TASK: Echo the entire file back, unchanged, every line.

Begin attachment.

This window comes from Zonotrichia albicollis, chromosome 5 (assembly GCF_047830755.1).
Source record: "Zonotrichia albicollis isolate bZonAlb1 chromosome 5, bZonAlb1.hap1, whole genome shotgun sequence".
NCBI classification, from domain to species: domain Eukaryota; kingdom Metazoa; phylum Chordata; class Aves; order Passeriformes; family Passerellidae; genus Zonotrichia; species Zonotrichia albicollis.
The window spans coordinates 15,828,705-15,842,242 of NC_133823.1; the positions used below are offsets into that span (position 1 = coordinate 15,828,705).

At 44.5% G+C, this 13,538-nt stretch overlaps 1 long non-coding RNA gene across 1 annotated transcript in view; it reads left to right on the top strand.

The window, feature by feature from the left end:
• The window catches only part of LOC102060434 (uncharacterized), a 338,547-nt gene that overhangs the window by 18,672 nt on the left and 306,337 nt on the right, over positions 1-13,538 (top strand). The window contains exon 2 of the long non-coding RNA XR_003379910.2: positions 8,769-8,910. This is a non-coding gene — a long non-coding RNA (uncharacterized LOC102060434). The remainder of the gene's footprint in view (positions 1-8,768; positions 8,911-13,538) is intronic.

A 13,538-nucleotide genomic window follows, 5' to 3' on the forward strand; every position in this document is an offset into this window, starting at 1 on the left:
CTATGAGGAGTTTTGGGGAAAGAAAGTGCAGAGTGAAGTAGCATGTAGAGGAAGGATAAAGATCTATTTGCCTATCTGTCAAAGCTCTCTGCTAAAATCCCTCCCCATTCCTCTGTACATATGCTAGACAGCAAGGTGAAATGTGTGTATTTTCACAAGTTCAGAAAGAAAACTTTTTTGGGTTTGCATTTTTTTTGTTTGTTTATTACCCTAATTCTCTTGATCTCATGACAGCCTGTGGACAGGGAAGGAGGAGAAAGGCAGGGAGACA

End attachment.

This window comes from Zonotrichia albicollis, chromosome 5 (assembly GCF_047830755.1).
Source record: "Zonotrichia albicollis isolate bZonAlb1 chromosome 5, bZonAlb1.hap1, whole genome shotgun sequence".
NCBI classification, from domain to species: domain Eukaryota; kingdom Metazoa; phylum Chordata; class Aves; order Passeriformes; family Passerellidae; genus Zonotrichia; species Zonotrichia albicollis.
The window spans coordinates 15,828,705-15,842,242 of NC_133823.1; the positions used below are offsets into that span (position 1 = coordinate 15,828,705).

At 44.5% G+C, this 13,538-nt stretch overlaps 1 long non-coding RNA gene across 1 annotated transcript in view; it reads left to right on the top strand.

The window, feature by feature from the left end:
• The window catches only part of LOC102060434 (uncharacterized), a 338,547-nt gene that overhangs the window by 18,672 nt on the left and 306,337 nt on the right, over positions 1-13,538 (top strand). The window contains exon 2 of the long non-coding RNA XR_003379910.2: positions 8,769-8,910. This is a non-coding gene — a long non-coding RNA (uncharacterized LOC102060434). The remainder of the gene's footprint in view (positions 1-8,768; positions 8,911-13,538) is intronic.

A 13,538-nucleotide genomic window follows, 5' to 3' on the forward strand; every position in this document is an offset into this window, starting at 1 on the left:
CTATGAGGAGTTTTGGGGAAAGAAAGTGCAGAGTGAAGTAGCATGTAGAGGAAGGATAAAGATCTATTTGCCTATCTGTCAAAGCTCTCTGCTAAAATCCCTCCCCATTCCTCTGTACATATGCTAGACAGCAAGGTGAAATGTGTGTATTTTCACAAGTTCAGAAAGAAAACTTTTTTGGGTTTGCATTTTTTTTGTTTGTTTATTACCCTAATTCTCTTGATCTCATGACAGCCTGTGGACAGGGAAGGAGGAGAAAGGCAGGGAGACA